Global biodiversity is in crisis. Faced with incomplete information, limited resources, and a myriad of demands from stakeholders, conservation practitioners need to identify priority areas for conservation. To help resolve this, systematic conservation planning provides a framework that combines biodiversity, economic, and land use data with optimization algorithms to generate conservation plans. Although systematic conservation planning has traditionally relied on ranking, heuristic, and meta-heuristic algorithms, exact algorithm solvers (such as Gurobi) are becoming increasingly common.
In this webinar, Dr. Jeffrey Hanson, Postdoctoral Scientist, Carleton University, will start with an introduction to systematic conservation planning, explain some of the key concepts and mathematical problems formulations for generating conservation plans, and highlight case studies from the literature. Dr. Richard Schuster, Director of Social Planning and Innovation, Nature Conservancy of Canada, will then compare exact algorithm solvers with conventional software for conservation planning, and talk about some real-world examples where exact algorithms solvers — such as Gurobi — have been used to help guide conservation decisions. By using exact algorithm solvers, conservation practitioners can quickly identify cost-effective conservation plans to inform decision making.
Dr. Jeffrey Hanson
Postdoctoral Scientist, Carleton University, Canada
Dr. Jeffrey Hanson is a postdoctoral scientist at Carleton University, Canada. His research focuses on solving the challenges that prevent us from creating plans to conserve biodiversity. His work includes applying optimization algorithms to solve problems in conservation (e.g., allocating funds for species’ recovery projects or identifying priority areas for protection), leveraging novel datasets to better inform conservation decision making (e.g., using genetic data to prioritize conservation efforts), identifying cost-effective surrogate data when high quality data are not available (e.g., using environmental data as a proxy for genetic data), and comparing different planning methodologies to inform best practice (e.g., comparing different approaches to account for connectivity). To make his research accessible, he contributes to the development of open source data processing and decision support tools (e.g., prioritizr, raptr, oppr, wdpar R packages). For more information, see his website: http://jeffrey-hanson.com.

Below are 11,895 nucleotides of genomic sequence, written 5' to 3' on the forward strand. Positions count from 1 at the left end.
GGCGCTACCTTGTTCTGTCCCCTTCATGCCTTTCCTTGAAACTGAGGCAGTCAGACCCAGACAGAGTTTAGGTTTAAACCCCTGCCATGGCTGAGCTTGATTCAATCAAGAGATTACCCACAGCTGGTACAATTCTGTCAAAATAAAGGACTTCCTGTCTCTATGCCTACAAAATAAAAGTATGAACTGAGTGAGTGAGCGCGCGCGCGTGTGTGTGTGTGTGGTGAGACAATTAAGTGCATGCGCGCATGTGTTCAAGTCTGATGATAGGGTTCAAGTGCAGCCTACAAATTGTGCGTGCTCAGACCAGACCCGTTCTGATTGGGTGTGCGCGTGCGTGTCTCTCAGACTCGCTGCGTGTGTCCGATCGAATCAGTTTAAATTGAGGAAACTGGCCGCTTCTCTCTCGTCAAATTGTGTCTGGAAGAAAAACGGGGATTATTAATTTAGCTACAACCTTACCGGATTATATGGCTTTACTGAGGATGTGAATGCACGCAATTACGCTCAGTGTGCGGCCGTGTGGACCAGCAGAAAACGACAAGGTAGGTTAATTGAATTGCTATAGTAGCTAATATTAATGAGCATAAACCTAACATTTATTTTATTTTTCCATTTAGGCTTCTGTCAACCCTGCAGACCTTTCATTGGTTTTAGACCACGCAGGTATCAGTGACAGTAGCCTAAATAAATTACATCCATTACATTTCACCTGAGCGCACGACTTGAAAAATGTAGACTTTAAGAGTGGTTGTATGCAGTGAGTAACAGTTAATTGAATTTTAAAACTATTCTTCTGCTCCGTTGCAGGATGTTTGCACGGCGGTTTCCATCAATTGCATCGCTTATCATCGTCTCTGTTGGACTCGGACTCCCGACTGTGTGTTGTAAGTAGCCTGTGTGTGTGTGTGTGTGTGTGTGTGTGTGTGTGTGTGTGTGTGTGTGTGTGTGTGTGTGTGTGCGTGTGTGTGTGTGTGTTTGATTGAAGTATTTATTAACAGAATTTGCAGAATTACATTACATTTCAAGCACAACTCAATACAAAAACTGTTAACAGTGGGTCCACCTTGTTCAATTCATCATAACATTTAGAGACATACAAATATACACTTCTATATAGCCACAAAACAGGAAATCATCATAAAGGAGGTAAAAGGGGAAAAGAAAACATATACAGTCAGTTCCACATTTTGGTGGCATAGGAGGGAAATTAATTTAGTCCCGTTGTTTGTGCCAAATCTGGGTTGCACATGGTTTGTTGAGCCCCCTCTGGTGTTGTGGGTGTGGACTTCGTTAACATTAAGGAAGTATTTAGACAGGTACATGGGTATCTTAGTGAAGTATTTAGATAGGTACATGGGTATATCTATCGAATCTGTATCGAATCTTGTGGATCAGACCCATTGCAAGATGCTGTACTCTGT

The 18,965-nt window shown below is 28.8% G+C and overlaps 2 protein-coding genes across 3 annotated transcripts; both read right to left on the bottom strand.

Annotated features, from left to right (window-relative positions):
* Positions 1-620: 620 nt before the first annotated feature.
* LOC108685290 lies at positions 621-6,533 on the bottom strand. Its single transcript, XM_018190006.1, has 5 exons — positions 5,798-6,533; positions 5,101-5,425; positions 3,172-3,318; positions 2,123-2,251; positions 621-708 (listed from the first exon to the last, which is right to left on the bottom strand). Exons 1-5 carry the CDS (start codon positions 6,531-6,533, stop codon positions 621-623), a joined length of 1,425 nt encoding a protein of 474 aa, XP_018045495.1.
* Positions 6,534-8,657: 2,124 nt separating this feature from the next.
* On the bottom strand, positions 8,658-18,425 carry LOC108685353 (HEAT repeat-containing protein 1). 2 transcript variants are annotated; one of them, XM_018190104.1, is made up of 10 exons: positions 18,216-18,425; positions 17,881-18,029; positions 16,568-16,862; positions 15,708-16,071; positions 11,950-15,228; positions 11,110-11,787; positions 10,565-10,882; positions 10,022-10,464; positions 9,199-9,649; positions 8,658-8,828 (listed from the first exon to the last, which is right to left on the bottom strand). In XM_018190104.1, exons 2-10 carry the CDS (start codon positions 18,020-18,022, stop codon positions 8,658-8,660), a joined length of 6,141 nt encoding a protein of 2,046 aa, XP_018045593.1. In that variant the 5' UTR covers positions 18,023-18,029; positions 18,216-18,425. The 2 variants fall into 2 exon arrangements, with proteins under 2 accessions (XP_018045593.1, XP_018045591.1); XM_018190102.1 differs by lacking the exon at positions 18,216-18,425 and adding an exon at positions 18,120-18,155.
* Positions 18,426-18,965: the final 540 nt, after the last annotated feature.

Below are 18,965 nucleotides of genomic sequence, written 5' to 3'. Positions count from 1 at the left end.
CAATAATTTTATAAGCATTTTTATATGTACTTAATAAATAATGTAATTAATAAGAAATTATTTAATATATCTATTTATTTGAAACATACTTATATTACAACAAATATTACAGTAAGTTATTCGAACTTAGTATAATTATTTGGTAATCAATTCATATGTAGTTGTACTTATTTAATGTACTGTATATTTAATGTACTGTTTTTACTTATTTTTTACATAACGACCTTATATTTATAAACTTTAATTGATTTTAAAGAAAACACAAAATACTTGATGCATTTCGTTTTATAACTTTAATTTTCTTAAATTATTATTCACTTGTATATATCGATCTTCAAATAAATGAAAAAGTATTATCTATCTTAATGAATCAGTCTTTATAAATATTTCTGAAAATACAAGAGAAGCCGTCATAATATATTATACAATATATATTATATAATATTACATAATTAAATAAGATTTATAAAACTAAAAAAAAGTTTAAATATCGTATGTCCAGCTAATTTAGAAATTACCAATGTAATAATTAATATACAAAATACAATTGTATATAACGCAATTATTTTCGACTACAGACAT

Dr. Richard Schuster
Director of Spatial Planning and Innovation, Nature Conservancy of Canada
Adjunct Professor, Carleton University
Dr. Richard Schuster completed his PhD at the University of British Columbia focusing on systematic conservation planning in human dominated landscapes. Richard is the director of spatial planning and innovation at the Nature Conservancy of Canada (NCC), the largest not for profit land conservation organization in Canada. He is responsible for the development and implementation of NCC’s conservation planning framework, strategic conservation planning research efforts and new conservation technology initiatives. Richard has over 15 years of experience working on systematic conservation planning and spatial modelling for conservation purposes. For more information, see his website: https://richard-schuster.com/.
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